Limited research suggests increased adverse behavioral outcomes, such as distractibility and hyperactivity, among children with autism spectrum disorder (ASD) as a result of coronavirus 2019 (COVID-19); however, little is known about how the pandemic has impacted food-related behaviors among children with ASD. This study characterizes the impact of the pandemic on access to preferred foods and eating behaviors among children with ASD.

A survey to understand the feelings towards and impact of COVID-19 on the households of juvenile dermato myositis patients from a parent or carer perspective

AUTHOR(S)
Meredyth Grace Llewellyn Wilkinson; Wing Wu; Kathryn O’Brien (et al.)

Published: September 2021   Journal: Rheumatology Advances in Practice

The aim of this study was to gain a better understanding of how parents and carers feel about the effects and impact of the coronavirus disease 2019 (COVID-19) pandemic lockdown and how this impacted upon their child/young person with JDM. It approached 139 participants from the JDM Cohort Biomarker Study (JDCBS), with specific consent to approach electronically for research studies. A secure electronic questionnaire with study introduction was sent to participants for their parents and carers around the UK to complete. It consisted of 20 questions about the impact of the pandemic on their child or young person’s clinical care. Data were analysed quantitatively and qualitatively.

Pooling in a pod: a strategy for COVID-19 testing to facilitate a safe return to school

AUTHOR(S)
Ethan M. Berke; Lori M. Newman; Suzanna Jemsby (et al.)

Published: September 2021   Journal: Public Health Reports
The COVID-19 pandemic prompted widespread closures of primary and secondary schools. Routine testing of asymptomatic students and staff members, as part of a comprehensive mitigation program, can help schools open safely. “Pooling in a pod” is a public health surveillance strategy whereby testing cohorts (pods) are based on social relationships and physical proximity. Pooled testing provides a single laboratory test result for the entire pod, rather than a separate result for each person in the pod. During the 2020-2021 school year, an independent preschool–grade 12 school in Washington, DC, used pooling in a pod for weekly on-site point-of-care testing of all staff members and students.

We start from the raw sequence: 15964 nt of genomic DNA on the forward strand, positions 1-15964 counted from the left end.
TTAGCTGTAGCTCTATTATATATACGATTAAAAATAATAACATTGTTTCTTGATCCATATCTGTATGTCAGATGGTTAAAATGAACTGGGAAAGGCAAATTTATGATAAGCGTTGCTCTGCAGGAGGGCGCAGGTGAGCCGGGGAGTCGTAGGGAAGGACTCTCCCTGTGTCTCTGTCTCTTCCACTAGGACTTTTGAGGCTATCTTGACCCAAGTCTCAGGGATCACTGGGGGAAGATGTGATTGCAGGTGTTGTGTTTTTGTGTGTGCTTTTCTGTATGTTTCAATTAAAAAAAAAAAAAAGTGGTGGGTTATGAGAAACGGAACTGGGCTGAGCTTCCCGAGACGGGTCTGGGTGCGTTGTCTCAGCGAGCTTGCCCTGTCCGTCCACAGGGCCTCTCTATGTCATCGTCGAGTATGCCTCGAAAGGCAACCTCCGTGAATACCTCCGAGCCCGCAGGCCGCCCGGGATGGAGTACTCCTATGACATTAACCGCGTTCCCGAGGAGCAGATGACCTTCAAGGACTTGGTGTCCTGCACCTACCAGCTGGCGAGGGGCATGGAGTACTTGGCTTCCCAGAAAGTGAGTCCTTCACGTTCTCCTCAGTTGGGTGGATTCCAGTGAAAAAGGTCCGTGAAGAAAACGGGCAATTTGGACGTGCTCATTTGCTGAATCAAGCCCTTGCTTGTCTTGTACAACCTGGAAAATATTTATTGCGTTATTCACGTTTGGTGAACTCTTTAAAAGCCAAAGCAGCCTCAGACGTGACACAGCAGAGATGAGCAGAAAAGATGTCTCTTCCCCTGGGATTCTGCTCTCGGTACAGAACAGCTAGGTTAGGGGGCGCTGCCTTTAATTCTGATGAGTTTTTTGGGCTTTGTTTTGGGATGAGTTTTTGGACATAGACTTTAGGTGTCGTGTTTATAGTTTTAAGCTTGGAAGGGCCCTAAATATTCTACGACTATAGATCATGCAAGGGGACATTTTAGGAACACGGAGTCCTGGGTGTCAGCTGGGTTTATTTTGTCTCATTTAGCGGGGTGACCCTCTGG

Seeing rainbows through the storms of a health condition: making space for LGBTQ+ young people to have their identity acknowledged

AUTHOR(S)
Jaymie Huckridge; Asher Arnold; James McParland

Published: September 2021   Journal: Clinical Child Psychology and Psychiatry
LGBTQ+ youth accessing healthcare settings manage the ‘storms’ of health conditions (e.g. pain, fatigue, social isolation, etc.) while navigating emerging identity exploration and understandings in settings which may have historically overlooked or disaffirmed these identities. The launch of National Health Service Rainbow Badges across the paediatric division of an inner-city hospital provided a context for staff to begin thinking about their practice, development needs and dilemmas in working with LGBTQ+ youth. Through a programme of activity that included staff training, surveys, focus groups and youth engagement, caregivers gained insight into current practice in supporting LGBTQ+ youth and families. This paper presents their findings, ideas for responding to challenges, and areas for future development, including implications in light of the coronavirus pandemic.
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UNICEF Innocenti's Children and COVID-19 Library is a database collecting research from around the world on COVID-19 and its impacts on children and adolescents.

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COVID-19 & Children: Rapid Research Response

UNICEF Innocenti is mobilizing a rapid research response in line with UNICEF’s global response to the COVID-19 crisis. The initiatives we’ve begun will provide the broad range of evidence needed to inform our work to scale up rapid assessment, develop urgent mitigating strategies in programming and advocacy, and preparation of interventions to respond to the medium and longer-term consequences of the COVID-19 crisis. The research projects cover a rapid review of evidence, education analysis, and social and economic policies.